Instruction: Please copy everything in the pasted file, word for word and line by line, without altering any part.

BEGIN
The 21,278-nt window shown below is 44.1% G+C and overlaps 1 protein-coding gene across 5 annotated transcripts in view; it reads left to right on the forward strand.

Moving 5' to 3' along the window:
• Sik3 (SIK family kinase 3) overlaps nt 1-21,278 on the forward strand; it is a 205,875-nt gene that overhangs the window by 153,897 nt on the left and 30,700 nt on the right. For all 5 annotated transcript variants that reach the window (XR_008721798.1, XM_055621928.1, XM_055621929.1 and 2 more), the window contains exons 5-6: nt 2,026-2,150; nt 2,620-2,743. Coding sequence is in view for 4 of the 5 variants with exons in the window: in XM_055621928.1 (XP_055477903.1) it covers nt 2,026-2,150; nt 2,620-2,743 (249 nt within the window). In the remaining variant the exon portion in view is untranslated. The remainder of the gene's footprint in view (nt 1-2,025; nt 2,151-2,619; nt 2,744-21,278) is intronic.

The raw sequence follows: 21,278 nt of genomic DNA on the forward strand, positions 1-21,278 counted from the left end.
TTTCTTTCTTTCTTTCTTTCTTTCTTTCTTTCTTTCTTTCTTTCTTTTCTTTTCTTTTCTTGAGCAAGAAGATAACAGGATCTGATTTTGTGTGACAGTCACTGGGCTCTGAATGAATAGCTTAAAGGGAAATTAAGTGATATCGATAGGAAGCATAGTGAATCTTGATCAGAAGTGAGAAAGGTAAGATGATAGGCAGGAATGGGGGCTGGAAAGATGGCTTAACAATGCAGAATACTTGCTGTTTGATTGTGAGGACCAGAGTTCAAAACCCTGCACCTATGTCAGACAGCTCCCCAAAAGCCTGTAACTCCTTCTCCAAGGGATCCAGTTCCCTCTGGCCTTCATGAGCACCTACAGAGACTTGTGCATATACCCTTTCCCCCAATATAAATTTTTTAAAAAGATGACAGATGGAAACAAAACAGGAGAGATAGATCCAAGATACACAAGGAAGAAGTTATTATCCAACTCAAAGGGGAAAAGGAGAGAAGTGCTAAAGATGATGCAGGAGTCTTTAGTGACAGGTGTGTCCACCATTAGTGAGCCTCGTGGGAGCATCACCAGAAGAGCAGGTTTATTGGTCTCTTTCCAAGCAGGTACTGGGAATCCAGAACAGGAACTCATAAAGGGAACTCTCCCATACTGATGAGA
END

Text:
The 21,278-nt window shown below is 44.1% G+C and overlaps 1 protein-coding gene across 5 annotated transcripts in view; it reads left to right on the forward strand.

Moving 5' to 3' along the window:
• Sik3 (SIK family kinase 3) overlaps nt 1-21,278 on the forward strand; it is a 205,875-nt gene that overhangs the window by 153,897 nt on the left and 30,700 nt on the right. For all 5 annotated transcript variants that reach the window (XR_008721798.1, XM_055621928.1, XM_055621929.1 and 2 more), the window contains exons 5-6: nt 2,026-2,150; nt 2,620-2,743. Coding sequence is in view for 4 of the 5 variants with exons in the window: in XM_055621928.1 (XP_055477903.1) it covers nt 2,026-2,150; nt 2,620-2,743 (249 nt within the window). In the remaining variant the exon portion in view is untranslated. The remainder of the gene's footprint in view (nt 1-2,025; nt 2,151-2,619; nt 2,744-21,278) is intronic.

The raw sequence follows: 21,278 nt of genomic DNA on the forward strand, positions 1-21,278 counted from the left end.
TTTCTTTCTTTCTTTCTTTCTTTCTTTCTTTCTTTCTTTCTTTCTTTTCTTTTCTTTTCTTGAGCAAGAAGATAACAGGATCTGATTTTGTGTGACAGTCACTGGGCTCTGAATGAATAGCTTAAAGGGAAATTAAGTGATATCGATAGGAAGCATAGTGAATCTTGATCAGAAGTGAGAAAGGTAAGATGATAGGCAGGAATGGGGGCTGGAAAGATGGCTTAACAATGCAGAATACTTGCTGTTTGATTGTGAGGACCAGAGTTCAAAACCCTGCACCTATGTCAGACAGCTCCCCAAAAGCCTGTAACTCCTTCTCCAAGGGATCCAGTTCCCTCTGGCCTTCATGAGCACCTACAGAGACTTGTGCATATACCCTTTCCCCCAATATAAATTTTTTAAAAAGATGACAGATGGAAACAAAACAGGAGAGATAGATCCAAGATACACAAGGAAGAAGTTATTATCCAACTCAAAGGGGAAAAGGAGAGAAGTGCTAAAGATGATGCAGGAGTCTTTAGTGACAGGTGTGTCCACCATTAGTGAGCCTCGTGGGAGCATCACCAGAAGAGCAGGTTTATTGGTCTCTTTCCAAGCAGGTACTGGGAATCCAGAACAGGAACTCATAAAGGGAACTCTCCCATACTGATGAGA